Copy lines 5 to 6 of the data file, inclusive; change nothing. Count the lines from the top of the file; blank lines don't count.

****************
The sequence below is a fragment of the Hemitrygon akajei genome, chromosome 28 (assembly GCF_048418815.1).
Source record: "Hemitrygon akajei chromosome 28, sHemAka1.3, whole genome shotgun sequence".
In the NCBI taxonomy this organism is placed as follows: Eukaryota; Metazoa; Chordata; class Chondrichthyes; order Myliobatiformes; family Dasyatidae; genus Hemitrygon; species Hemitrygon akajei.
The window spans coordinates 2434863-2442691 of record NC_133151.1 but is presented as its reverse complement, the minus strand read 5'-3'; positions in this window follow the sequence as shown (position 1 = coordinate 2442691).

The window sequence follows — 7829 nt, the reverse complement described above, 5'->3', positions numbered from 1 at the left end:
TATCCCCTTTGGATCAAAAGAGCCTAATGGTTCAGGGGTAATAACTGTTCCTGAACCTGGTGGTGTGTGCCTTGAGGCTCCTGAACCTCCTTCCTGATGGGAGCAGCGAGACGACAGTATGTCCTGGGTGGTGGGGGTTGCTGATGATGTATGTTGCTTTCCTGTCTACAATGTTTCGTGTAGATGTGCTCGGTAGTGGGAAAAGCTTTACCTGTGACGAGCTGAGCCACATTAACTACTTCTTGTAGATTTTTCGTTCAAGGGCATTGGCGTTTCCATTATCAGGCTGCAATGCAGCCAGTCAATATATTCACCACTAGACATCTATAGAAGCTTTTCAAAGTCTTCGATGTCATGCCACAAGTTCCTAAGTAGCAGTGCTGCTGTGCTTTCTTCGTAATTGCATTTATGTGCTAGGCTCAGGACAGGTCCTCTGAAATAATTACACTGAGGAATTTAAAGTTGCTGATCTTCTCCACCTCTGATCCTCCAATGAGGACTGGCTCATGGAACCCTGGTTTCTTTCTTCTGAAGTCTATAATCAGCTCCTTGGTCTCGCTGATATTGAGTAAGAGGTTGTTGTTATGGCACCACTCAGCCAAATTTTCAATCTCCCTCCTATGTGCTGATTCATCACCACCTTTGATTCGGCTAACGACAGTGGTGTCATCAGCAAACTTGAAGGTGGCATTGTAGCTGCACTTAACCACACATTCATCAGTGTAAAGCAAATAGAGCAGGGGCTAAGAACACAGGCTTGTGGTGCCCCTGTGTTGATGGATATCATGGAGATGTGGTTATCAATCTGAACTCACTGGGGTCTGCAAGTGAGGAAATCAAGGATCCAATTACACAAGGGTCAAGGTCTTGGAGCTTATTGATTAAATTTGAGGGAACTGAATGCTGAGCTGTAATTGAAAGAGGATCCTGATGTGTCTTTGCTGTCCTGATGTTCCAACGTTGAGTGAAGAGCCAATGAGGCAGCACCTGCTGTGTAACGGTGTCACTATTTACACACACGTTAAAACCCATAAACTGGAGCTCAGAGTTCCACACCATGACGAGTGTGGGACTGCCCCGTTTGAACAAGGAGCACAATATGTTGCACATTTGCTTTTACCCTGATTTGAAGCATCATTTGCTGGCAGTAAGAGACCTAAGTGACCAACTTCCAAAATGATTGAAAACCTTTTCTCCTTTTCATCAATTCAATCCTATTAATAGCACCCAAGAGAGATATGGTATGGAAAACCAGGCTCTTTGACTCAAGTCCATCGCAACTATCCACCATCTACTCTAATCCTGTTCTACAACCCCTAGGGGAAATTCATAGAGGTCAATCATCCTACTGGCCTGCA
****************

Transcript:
The window sequence follows — 7829 nt, the reverse complement described above, 5'->3', positions numbered from 1 at the left end:
TATCCCCTTTGGATCAAAAGAGCCTAATGGTTCAGGGGTAATAACTGTTCCTGAACCTGGTGGTGTGTGCCTTGAGGCTCCTGAACCTCCTTCCTGATGGGAGCAGCGAGACGACAGTATGTCCTGGGTGGTGGGGGTTGCTGATGATGTATGTTGCTTTCCTGTCTACAATGTTTCGTGTAGATGTGCTCGGTAGTGGGAAAAGCTTTACCTGTGACGAGCTGAGCCACATTAACTACTTCTTGTAGATTTTTCGTTCAAGGGCATTGGCGTTTCCATTATCAGGCTGCAATGCAGCCAGTCAATATATTCACCACTAGACATCTATAGAAGCTTTTCAAAGTCTTCGATGTCATGCCACAAGTTCCTAAGTAGCAGTGCTGCTGTGCTTTCTTCGTAATTGCATTTATGTGCTAGGCTCAGGACAGGTCCTCTGAAATAATTACACTGAGGAATTTAAAGTTGCTGATCTTCTCCACCTCTGATCCTCCAATGAGGACTGGCTCATGGAACCCTGGTTTCTTTCTTCTGAAGTCTATAATCAGCTCCTTGGTCTCGCTGATATTGAGTAAGAGGTTGTTGTTATGGCACCACTCAGCCAAATTTTCAATCTCCCTCCTATGTGCTGATTCATCACCACCTTTGATTCGGCTAACGACAGTGGTGTCATCAGCAAACTTGAAGGTGGCATTGTAGCTGCACTTAACCACACATTCATCAGTGTAAAGCAAATAGAGCAGGGGCTAAGAACACAGGCTTGTGGTGCCCCTGTGTTGATGGATATCATGGAGATGTGGTTATCAATCTGAACTCACTGGGGTCTGCAAGTGAGGAAATCAAGGATCCAATTACACAAGGGTCAAGGTCTTGGAGCTTATTGATTAAATTTGAGGGAACTGAATGCTGAGCTGTAATTGAAAGAGGATCCTGATGTGTCTTTGCTGTCCTGATGTTCCAACGTTGAGTGAAGAGCCAATGAGGCAGCACCTGCTGTGTAACGGTGTCACTATTTACACACACGTTAAAACCCATAAACTGGAGCTCAGAGTTCCACACCATGACGAGTGTGGGACTGCCCCGTTTGAACAAGGAGCACAATATGTTGCACATTTGCTTTTACCCTGATTTGAAGCATCATTTGCTGGCAGTAAGAGACCTAAGTGACCAACTTCCAAAATGATTGAAAACCTTTTCTCCTTTTCATCAATTCAATCCTATTAATAGCACCCAAGAGAGATATGGTATGGAAAACCAGGCTCTTTGACTCAAGTCCATCGCAACTATCCACCATCTACTCTAATCCTGTTCTACAACCCCTAGGGGAAATTCATAGAGGTCAATCATCCTACTGGCCTGCA